At Thursday’s Board of Education meeting Greenwich High School student government leaders shared what was on the minds of their peers.
Student Body VP Omar Galal spoke emphatically about school spirit.
Omar, many will remember, organized the “Conga4All” event last June, an exhausting and exhilarating effort to beat a Guinness Record for the longest Conga Line, involving 64 laps around the track in Cardinal Stadium.
His effort raised thousands of dollars for River House.
Omar said the class of 2027 had entered Greenwich High School for the first time three weeks earlier and were ready to embark on their academic journey. He noted that same morning seniors were at Tod’s Point watching the “senior sunrise.”
“We looked out over the horizon to a new dawn,” he said. “If you walk around GHS today you will understand why I make reference to new beginnings. Much like our students, GHS is taking on new beginnings: the new student center, the new entryway, the new digital ID’s and the new athletic fields at the back.”
He said while he knew the changes would be hugely beneficial for life at GHS in the long term, in the short term the changes were “tumultuous and reason for unfair criticism.”
“It is for this reason, that particularly at the beginning of the year, student government and student activities are paying special attention to school spirit. Integrating new changes will be most smooth when juxtaposed with school spirit.”
For example, he said, he said he believed the new digital school ID app, Minga, that students download to their cell phones would become increasingly popular as more ways are discovered to expand its function to class events, club activities and a channel for student feedback.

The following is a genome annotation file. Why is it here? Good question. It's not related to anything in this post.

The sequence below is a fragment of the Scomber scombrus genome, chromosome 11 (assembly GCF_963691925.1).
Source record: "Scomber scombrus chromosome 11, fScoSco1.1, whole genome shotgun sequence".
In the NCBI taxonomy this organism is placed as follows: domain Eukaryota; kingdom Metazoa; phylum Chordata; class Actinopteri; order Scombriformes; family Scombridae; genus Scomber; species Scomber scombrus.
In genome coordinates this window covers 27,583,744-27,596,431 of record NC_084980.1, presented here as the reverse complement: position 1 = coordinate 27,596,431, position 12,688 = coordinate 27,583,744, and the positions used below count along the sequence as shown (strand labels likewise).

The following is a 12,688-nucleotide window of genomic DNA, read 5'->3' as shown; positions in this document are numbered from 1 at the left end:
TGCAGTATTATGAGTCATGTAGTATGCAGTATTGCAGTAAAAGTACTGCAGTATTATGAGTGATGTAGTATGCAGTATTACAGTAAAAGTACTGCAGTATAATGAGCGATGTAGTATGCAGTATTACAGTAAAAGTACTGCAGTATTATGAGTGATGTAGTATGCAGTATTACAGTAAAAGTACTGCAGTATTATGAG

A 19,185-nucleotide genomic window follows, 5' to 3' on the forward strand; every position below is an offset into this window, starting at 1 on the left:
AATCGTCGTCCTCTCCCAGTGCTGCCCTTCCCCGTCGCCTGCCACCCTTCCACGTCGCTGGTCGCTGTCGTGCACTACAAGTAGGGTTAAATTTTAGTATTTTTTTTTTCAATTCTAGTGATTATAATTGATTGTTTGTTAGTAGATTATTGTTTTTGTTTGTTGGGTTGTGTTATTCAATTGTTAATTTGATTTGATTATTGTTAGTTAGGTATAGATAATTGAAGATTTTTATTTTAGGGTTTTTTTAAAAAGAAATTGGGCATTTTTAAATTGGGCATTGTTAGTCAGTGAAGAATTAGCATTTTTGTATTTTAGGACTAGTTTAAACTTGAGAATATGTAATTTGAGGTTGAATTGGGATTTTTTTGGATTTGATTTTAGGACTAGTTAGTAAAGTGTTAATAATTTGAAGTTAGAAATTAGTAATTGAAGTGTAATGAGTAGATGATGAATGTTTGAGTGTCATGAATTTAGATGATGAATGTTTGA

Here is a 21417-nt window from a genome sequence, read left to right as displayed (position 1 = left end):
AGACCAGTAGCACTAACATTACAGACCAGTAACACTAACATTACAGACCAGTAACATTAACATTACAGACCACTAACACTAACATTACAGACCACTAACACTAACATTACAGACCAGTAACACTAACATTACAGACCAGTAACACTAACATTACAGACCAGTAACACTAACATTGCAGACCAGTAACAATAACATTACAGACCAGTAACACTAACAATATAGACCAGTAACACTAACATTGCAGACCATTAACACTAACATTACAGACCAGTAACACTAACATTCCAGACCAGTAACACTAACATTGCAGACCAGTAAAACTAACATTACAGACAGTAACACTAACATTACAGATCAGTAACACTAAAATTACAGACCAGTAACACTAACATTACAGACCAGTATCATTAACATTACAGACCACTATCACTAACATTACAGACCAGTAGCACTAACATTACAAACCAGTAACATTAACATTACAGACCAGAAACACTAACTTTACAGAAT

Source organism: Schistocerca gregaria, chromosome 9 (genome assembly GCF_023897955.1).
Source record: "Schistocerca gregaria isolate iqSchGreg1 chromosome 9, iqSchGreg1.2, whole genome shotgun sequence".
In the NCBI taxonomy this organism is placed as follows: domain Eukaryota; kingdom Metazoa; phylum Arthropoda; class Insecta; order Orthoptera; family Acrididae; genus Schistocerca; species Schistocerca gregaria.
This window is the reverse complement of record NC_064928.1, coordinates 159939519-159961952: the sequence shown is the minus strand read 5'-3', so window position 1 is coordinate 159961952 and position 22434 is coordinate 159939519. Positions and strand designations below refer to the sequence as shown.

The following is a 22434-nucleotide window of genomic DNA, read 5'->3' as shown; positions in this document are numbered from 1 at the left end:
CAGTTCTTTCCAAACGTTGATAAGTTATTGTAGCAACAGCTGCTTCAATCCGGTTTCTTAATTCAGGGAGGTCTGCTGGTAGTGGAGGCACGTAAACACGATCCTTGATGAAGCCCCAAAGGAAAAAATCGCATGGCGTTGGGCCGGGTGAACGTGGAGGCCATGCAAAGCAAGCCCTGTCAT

Later in the meeting, some parents sharply criticized Minga during public comment, fearing it would be an invasion of student privacy.
Omar said homecoming week was upcoming and will include a dance, themed dress-up days and the varsity football game against Darien High School.
Omar said he’d hope to be a “catalyst” for positive impact and an advocate for his peers.
Student body president Student Body President Caleb Kaalund talked ‘seeing student government through a new lens.’
“I want to rebuild and restore student government to its pre-pandic glory,” Caleb said. “Covid took a huge toll on the effectiveness of our communication, as well as the overall excitement around student government.”
“I want students to feel exhilarated at school events again, and I want there to be more participation and to hear from the student body overall,” he added.
Caleb brought up the changes to the new furniture in the student center.
“I’ve heard both positive and negative feedback regarding this change,” Caleb said. “At the beginning of the year the new concept was not well received.”
Caleb said he believed as students were adjusting to the change, and their feedback was improving.
As for student government, Caleb said they had organized subcommittees with specific focuses on topics including food service, the environment and advisor base. Their first executive comm meeting with newly elected representatives was scheduled for Sept 28.
As for the Minga app, Caleb was also optimistic. Noting that effective communication was the primary goal of the executive committee, he said Minga, would function as a “one-stop-shop for all things going on at GHS.”
School Spirit and Belonging
GEA president Lil Perrone talked about the recent Greenwich Youth Survey results.
“We all know the obvious – protective factors – the factors where there’s a lower likelihood of negative behavior. It’s not really much different with students and adults, but it impacts students more at this early stage in life: It’s having trusted adults, trusted friends, being involved in sports and community service, clubs and organizations – and those are things that are free that are offered through Greenwich Public Schools.”
“What really popped out at me – and remember this number – it’s pretty steady at 14 to 16% of our students don’t have any of these things. They don’t have a trusted friend or adults. They aren’t involved in sports or the community,” Perrone said. “Fourteen t0 sixteen percent of our students (say on the survey) I feel I’m not in control of my life. I feel I have no purpose. I feel I don’t have the ability to deal with disappointment. I feel teachers don’t care about me. I feel students don’t care about me. I’ve been bullied. I’m anxious quite often. I’m sad and depressed.”